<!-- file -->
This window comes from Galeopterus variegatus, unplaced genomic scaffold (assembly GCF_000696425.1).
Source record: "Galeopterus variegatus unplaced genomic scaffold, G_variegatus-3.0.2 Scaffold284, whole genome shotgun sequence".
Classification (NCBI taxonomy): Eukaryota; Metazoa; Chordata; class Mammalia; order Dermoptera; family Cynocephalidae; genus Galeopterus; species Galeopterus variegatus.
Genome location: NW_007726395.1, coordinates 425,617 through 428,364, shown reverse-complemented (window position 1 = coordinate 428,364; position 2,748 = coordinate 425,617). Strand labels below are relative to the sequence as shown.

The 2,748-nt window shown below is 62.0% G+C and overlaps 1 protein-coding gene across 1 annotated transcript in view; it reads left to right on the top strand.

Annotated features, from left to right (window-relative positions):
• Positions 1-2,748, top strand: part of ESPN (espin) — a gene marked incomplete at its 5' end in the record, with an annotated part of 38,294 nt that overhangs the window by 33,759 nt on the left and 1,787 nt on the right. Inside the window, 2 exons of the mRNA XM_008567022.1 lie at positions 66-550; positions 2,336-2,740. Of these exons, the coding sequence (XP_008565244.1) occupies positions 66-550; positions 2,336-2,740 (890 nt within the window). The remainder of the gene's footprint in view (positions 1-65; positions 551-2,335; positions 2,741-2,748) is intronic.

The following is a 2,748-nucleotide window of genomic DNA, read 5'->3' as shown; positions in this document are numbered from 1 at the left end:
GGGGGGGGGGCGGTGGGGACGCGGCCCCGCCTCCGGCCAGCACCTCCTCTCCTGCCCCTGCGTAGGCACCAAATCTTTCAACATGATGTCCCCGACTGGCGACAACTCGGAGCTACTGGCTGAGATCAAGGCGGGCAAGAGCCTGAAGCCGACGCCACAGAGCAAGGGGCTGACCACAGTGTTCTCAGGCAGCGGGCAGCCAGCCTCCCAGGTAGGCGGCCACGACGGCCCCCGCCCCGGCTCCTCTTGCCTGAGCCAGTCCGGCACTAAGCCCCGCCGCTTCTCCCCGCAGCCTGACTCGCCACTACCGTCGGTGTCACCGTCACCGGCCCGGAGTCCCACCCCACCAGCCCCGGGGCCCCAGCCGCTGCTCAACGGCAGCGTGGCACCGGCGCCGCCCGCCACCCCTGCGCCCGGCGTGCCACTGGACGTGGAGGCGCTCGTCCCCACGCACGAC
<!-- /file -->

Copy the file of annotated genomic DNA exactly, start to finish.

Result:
This window comes from Galeopterus variegatus, unplaced genomic scaffold (assembly GCF_000696425.1).
Source record: "Galeopterus variegatus unplaced genomic scaffold, G_variegatus-3.0.2 Scaffold284, whole genome shotgun sequence".
Classification (NCBI taxonomy): Eukaryota; Metazoa; Chordata; class Mammalia; order Dermoptera; family Cynocephalidae; genus Galeopterus; species Galeopterus variegatus.
Genome location: NW_007726395.1, coordinates 425,617 through 428,364, shown reverse-complemented (window position 1 = coordinate 428,364; position 2,748 = coordinate 425,617). Strand labels below are relative to the sequence as shown.

The 2,748-nt window shown below is 62.0% G+C and overlaps 1 protein-coding gene across 1 annotated transcript in view; it reads left to right on the top strand.

Annotated features, from left to right (window-relative positions):
• Positions 1-2,748, top strand: part of ESPN (espin) — a gene marked incomplete at its 5' end in the record, with an annotated part of 38,294 nt that overhangs the window by 33,759 nt on the left and 1,787 nt on the right. Inside the window, 2 exons of the mRNA XM_008567022.1 lie at positions 66-550; positions 2,336-2,740. Of these exons, the coding sequence (XP_008565244.1) occupies positions 66-550; positions 2,336-2,740 (890 nt within the window). The remainder of the gene's footprint in view (positions 1-65; positions 551-2,335; positions 2,741-2,748) is intronic.

The following is a 2,748-nucleotide window of genomic DNA, read 5'->3' as shown; positions in this document are numbered from 1 at the left end:
GGGGGGGGGGCGGTGGGGACGCGGCCCCGCCTCCGGCCAGCACCTCCTCTCCTGCCCCTGCGTAGGCACCAAATCTTTCAACATGATGTCCCCGACTGGCGACAACTCGGAGCTACTGGCTGAGATCAAGGCGGGCAAGAGCCTGAAGCCGACGCCACAGAGCAAGGGGCTGACCACAGTGTTCTCAGGCAGCGGGCAGCCAGCCTCCCAGGTAGGCGGCCACGACGGCCCCCGCCCCGGCTCCTCTTGCCTGAGCCAGTCCGGCACTAAGCCCCGCCGCTTCTCCCCGCAGCCTGACTCGCCACTACCGTCGGTGTCACCGTCACCGGCCCGGAGTCCCACCCCACCAGCCCCGGGGCCCCAGCCGCTGCTCAACGGCAGCGTGGCACCGGCGCCGCCCGCCACCCCTGCGCCCGGCGTGCCACTGGACGTGGAGGCGCTCGTCCCCACGCACGAC